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Plant peace. Plant hope. Plant a tree.

Written by Meighan Pritchard
March 31, 2014

If I knew that the world would end tomorrow, I would continue to plant my apple trees. —attributed to Martin Luther

As we learn more about climate change and the perils it poses for the planet, we can throw up our hands and give into despair. Or we can work to preserve rainforests that sequester carbon and plant trees to be managed sustainably.

One tree that is actually working against climate change is the palm tree used in making palm oil. In Indonesia, rainforests are disappearing at a record pace, giving way to palm oil plantations. Palm oil is an ingredient in thousands of food products on our grocery store shelves, but often the palm oil does not come from sustainably managed trees. The rainforests of Indonesia support many varieties of life, including orangutans, which have dwindled to an estimated population of only 60,600 worldwide as their habitat disappears. In recent years, palm oil has been added to biofuels, causing a spike in demand for this oil that makes biofuel a driving force in destruction of rainforests around the world. 

But planting other kinds of trees can make a huge difference to communities for environmental health of the landscape, for availability of wood for building and cooking, and for cash crops. In the Kenyan village of Kaiguchu, close to 9,000 trees were planted in 2013 as a result of the United Church of Christ’s Mission 4/1 Earth project. Four hundred of the trees are macadamia nut trees, which will provide a cash crop to the village. Another 8,000 trees were planted on a hillside that had been deforested; these trees will reduce erosion, help maintain high water levels, and provide fuel for cooking.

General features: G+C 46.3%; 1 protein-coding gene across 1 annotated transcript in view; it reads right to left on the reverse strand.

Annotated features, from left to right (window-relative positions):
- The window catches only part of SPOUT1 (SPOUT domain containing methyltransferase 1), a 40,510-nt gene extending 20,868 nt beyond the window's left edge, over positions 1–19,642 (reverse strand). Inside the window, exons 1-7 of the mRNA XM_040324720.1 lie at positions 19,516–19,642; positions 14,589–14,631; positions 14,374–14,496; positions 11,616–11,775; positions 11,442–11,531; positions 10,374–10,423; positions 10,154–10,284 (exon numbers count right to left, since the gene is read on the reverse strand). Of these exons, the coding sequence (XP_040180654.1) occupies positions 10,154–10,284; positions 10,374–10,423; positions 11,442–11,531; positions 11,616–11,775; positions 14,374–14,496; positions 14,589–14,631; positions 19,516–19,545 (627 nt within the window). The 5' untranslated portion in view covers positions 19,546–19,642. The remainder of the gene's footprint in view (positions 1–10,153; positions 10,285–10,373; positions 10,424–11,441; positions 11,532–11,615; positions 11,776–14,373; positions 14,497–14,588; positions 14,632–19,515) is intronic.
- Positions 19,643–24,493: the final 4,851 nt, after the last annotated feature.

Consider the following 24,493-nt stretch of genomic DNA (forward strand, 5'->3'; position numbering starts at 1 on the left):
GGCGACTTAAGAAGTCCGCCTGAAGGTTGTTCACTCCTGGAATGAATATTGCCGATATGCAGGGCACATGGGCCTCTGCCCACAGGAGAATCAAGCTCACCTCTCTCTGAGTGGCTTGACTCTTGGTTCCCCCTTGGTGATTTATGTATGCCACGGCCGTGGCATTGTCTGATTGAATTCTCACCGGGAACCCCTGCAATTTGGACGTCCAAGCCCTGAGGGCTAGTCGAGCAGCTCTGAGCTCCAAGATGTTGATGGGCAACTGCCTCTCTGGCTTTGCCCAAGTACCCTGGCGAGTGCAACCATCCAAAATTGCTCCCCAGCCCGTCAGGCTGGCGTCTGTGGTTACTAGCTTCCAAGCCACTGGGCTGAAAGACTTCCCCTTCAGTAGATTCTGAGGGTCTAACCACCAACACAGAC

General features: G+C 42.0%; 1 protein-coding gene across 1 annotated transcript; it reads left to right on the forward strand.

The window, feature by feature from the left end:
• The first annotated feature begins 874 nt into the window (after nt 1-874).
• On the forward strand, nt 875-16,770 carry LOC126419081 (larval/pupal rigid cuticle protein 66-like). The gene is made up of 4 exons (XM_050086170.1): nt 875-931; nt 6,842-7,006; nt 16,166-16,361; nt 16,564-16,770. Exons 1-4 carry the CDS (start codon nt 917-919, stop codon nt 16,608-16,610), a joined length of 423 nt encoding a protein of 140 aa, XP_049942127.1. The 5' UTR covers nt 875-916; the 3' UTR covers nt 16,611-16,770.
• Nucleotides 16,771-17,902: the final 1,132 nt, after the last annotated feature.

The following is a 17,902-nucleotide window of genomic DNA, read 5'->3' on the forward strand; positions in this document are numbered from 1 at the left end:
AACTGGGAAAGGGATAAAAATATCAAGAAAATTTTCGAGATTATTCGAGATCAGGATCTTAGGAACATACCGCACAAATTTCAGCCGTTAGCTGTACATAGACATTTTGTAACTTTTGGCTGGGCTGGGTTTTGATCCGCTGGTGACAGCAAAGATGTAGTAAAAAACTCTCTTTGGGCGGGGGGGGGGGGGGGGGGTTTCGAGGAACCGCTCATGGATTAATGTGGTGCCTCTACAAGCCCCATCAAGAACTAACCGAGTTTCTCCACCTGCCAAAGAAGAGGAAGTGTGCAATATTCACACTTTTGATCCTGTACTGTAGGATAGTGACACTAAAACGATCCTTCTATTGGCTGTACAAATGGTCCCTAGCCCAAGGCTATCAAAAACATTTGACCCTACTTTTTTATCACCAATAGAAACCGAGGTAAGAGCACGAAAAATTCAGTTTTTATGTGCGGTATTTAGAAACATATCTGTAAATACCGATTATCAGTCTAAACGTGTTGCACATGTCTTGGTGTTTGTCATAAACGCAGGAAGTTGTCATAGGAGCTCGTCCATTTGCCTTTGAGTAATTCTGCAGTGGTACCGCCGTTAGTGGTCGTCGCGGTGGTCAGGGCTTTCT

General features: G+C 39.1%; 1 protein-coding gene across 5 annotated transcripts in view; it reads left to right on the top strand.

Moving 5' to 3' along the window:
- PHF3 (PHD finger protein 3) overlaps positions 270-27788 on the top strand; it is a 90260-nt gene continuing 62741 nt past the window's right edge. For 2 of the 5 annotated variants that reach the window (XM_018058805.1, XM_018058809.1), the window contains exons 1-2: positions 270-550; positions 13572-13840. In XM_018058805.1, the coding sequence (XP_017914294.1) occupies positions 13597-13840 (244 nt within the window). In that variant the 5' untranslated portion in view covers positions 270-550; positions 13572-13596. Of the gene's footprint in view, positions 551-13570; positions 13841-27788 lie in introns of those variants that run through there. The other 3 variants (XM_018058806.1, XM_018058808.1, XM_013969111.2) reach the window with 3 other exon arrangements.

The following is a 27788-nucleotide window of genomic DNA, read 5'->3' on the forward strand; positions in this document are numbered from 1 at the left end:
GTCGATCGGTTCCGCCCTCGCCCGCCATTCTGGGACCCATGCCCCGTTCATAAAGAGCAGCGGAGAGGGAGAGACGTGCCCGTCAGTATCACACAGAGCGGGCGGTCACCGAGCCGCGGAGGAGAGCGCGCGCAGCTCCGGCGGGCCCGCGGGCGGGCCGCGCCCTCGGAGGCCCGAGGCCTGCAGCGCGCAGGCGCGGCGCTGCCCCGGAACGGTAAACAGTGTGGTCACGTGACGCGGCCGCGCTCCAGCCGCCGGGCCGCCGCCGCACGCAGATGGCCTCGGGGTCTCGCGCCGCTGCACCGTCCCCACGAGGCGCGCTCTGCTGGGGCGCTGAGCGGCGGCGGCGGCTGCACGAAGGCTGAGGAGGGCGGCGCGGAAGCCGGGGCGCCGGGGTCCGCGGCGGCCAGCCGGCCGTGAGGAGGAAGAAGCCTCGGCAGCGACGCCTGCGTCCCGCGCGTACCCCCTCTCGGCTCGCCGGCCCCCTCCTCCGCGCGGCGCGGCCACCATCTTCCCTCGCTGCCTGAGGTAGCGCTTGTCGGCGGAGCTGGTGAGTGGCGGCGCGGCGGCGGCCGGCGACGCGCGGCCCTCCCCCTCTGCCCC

Similar reforestation efforts are happening around the world, including projects by Global Ministries or partner organizations in India, Ghana, and elsewhere. In the Middle East, Global Ministries works with the YWCA of Palestine and the YMCA of East Jerusalem to plant 50,000 olive trees. These will replace some of the more than 250,000 olive trees that have been destroyed in an attempt to punish Palestinians and to make way for the wall that divides Palestinian territories from Israel. In Palestine, olive trees are symbols of peace and hope. 

We can throw up our hands in despair at the enormity of the environmental challenges that we face. Or we can take action. Wangari Maathai saw the effects of deforestation and founded the Green Belt Movement, which has planted over 51 million trees in Kenya. She wrote, “The Green Belt Movement asks individuals why they take for granted the bountiful resources with which the Creator has endowed them. Why do they cut down the trees, and watch the rain God has provided run off and wash away the soil that God provided for agriculture, into the streams or rivers that God provided, and then out to the sea, which God also provided?...The environment is, in effect, the fingers on the hand that God has been stretching out to them for decades, hoping that they will grasp it and lift themselves up.” [Wangari Maathai, Replenishing the Earth (Doubleday, 2010), 143-44.]

Plant peace. Plant hope. Plant a tree.

Meighan Pritchard serves as Minister for Environmental Justice for the United Church of Christ.

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